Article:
Wednesday, February 9, 2011

A Moorland Cottage?... on a walk to Hilltop Farm

Thanks to the Gaskell Blog which is hosting the Group Read of Moorland Cottage, I ordered a copy of Elizabeth Gaskell's short novel and am presently enjoying a visit to the countryside in Victorian England.
 The first chapter paints us a picture that reminded me very much of my trip to England's Lake District last July. According to the Gaskell blog Elizabeth Gaskell wrote this work while staying near Lake Windermere, so it is no wonder that my memories of the area kept popping up while I read her lyrical descriptions.

Most comfortable shoes ever!
 I did a lot more walking than I was used to when I was visiting England.  I had hoped to do so and thankfully had brought some comfortable walking shoes, but little did I know how grateful for them I would be.  
While staying at Lake Windermere I had expected to catch a bus to Hilltop Farm, but when I discovered I would have to wait at least an hour for the bus, I decided to walk. Uphill. For over an hour.

That may not sound like much to you heel-toe speedsters, you marathon trainers, you healthy go-getters, but to a couch potato who's bottom is usually firmly ensconced in front  of a television or computer, this little jaunt was an event of gargantuan proportions. Thankfully, we were fully able to appreciate  the beauty along the way due to the frequent rest stops. *Gasp!*
I didn't need to worry that my husband was being held up by my lack of physical fitness. He was suffering from a knee injury and wearing a knee brace to keep the swelling down, so he was even more eager to pause than I was.

 Here are Elizabeth Gaskell's directions to Moorland Cottage:

If you take the turn to the left, after you pass the lyke-gate at Combehurst Church, you will come to the wooden bridge over the brook
(Okay, so it's not a lyke-gate, but it's such a pretty picture! Can we pretend that there is a wooden bridge and a brook over there behind the hedge? hmmm?)

 Keep along the field-path which mounts higher and higher, and, in half a mile or so, you will be in a breezy upland field, almost large enough to be called a down, where sheep pasture on the short, fine, elastic turf.

  You look down on Combehurst and its beautiful church-spire.

(At least I think this was a church.) It doesn't have much of a spire though. I seem to remember it being more brown.  That is what inspired me to start singing "The Little Brown Church in the Vale". O come, come, come, come..... (Nevermind --- off on a tangent again!)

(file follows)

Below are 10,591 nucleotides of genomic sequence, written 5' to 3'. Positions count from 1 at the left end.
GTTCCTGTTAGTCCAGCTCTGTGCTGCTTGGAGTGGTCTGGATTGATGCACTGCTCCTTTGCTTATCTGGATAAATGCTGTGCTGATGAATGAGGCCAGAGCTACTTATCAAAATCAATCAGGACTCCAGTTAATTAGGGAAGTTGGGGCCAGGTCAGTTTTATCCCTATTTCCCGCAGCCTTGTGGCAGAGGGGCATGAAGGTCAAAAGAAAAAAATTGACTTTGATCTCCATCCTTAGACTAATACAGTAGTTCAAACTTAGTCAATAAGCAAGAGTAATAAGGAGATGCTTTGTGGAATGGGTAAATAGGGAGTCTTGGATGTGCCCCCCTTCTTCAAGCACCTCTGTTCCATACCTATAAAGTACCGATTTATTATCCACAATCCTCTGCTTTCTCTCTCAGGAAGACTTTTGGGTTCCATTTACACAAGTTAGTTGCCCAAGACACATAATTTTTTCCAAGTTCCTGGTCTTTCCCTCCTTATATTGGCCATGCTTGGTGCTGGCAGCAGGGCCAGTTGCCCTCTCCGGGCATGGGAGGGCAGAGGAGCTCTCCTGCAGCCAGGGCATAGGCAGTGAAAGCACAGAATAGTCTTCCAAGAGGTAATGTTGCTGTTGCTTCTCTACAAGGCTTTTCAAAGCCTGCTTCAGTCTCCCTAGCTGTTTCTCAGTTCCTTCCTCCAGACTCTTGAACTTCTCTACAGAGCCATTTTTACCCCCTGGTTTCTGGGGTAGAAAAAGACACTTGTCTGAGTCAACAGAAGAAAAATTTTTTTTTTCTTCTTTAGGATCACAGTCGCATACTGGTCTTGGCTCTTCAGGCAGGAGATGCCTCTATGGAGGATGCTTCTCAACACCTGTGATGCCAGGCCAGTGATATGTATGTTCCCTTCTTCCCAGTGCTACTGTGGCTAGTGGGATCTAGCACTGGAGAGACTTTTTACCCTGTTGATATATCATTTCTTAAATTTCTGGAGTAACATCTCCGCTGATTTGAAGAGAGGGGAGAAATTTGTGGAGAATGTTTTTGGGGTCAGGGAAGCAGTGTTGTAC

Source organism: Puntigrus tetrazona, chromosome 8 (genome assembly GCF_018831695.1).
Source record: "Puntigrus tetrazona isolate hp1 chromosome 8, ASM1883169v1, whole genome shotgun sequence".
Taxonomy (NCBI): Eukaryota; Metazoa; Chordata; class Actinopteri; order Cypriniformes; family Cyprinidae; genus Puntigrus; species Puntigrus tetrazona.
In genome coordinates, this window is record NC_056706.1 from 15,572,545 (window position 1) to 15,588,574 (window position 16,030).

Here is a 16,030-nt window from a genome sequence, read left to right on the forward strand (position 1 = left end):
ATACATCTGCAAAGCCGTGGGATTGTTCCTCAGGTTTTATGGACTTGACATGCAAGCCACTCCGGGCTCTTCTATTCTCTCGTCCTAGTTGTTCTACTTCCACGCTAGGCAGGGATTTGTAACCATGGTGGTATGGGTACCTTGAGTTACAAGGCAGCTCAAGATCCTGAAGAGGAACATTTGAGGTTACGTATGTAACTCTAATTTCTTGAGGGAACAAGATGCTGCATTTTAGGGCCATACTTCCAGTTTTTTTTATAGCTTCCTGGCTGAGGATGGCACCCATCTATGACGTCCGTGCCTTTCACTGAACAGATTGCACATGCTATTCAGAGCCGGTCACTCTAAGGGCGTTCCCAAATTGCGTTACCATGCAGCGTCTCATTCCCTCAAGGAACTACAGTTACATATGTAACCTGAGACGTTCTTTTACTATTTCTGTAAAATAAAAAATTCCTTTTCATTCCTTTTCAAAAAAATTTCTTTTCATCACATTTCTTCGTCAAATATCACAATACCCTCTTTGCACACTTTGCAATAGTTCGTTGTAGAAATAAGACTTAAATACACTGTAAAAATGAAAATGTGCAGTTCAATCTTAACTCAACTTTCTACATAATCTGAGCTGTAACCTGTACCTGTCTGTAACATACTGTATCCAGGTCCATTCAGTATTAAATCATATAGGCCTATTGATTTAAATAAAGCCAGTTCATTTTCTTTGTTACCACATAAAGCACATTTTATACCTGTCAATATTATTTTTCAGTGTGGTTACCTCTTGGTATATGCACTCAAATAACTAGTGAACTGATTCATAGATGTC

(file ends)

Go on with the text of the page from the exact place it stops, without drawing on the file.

The path goes down a green abrupt descent; and in a basin, surrounded by the grassy hills, there stands a dwelling, which is neither cottage nor house, but something between the two in size. Nor yet is it a farm, though surrounded by living things.

Well, unfortunately I skipped a bit of her lovely description because I didn't have a corresponding picture. You can see a house in the distance behind the greenouse. This is my imaginary Moorland Cottage.
  At the time I took these pictures though, I was wondering if I were anywhere near Hilltop Farm (which was my ultimate destination).  I assumed it was at the top of a hill, (and I knew I was because the road sloped downhill after here) so it made sense that it must be very close.  When we stopped at the nearest pub and asked directions we discovered we had another 3 miles to go!!

I will be posting later about what we saw at Hilltop Farm, (and yes, it was worth the effort).  The only thing that would have made the walk even more worthwhile would be if I had seen a sight such as this:

He looks a bit surprised to see me!
photo courtesy of Richard Armitage Net
"Are you stalking me, Phylly?"
No! *Gasping* Honestly! It was a complete coincidence running into you like this!


mulubinba said...

Lovely post Phylly!! Thank you!!. I cant wait to see what you found at Hilltop Farm :)

Traxy said...

Beautiful surroundings and a wonderful post. Thank you! :)

JaneGS said...

Oh, this is absolutely a wonderful post. One of the things I love about Gaskell's story is her setting--I wanted to live there!--and your photos are superb, so perfectly matched to the story.

Love the RA caption :)

tyme_4_t said...

What a wonderful escape on a crazy busy day...I'd walk anywhere if I could run into Mr. Armitage!

PS...had to giggle - verification word...brudo...brood...brooding looks from RA ;)

Phylly3 said...

@mulubinba-- Thanks! But it might be Easter before I post about Hilltop Farm. :)
@Traxy, JaneGS, and tyme_4_t -- Thank you all for your kind words!

Anonymous said...

Perfect images to go with the descriptions. It must have been quite a surprise to run into Richard Armitage. ;)

Phylly3 said...

@Katherine-- Thanks so much for stopping by! Glad you like the pictures. Little did I know when I took them how they would fit into my blog! Thanks for the inspiration. I am really enjoying your blog and the Group Read!

Fanny/iz4blue said...

Just discovered this post! I've visited Windermere more than 20 yrs ago, took the ferry across the lake with rented mountain bikes.

Fanny/iz4blue said...

Had the best scones with rumbutter somewhere along the trail and never visited Beatrix cottage, I had only heard of her but not grown up with her books.

Phylly3 said...

It is so beautiful there it certainly deserves another visit.

Phylly3 said...

It's never too late to appreciate her artistry and amusing stories! I do regret not having time to visit Dove Cottage (Wordsworth's home). We stayed at a lovely B&B in Windermere. I think I will have another post about that place! ;)

Fanny/iz4blue said...

I tried with my kids, even have a Benjamin :) but they never quite connected with her stories. Looking forward to your next post! The irony for me is that I truly discovered Classic English literature after I left England!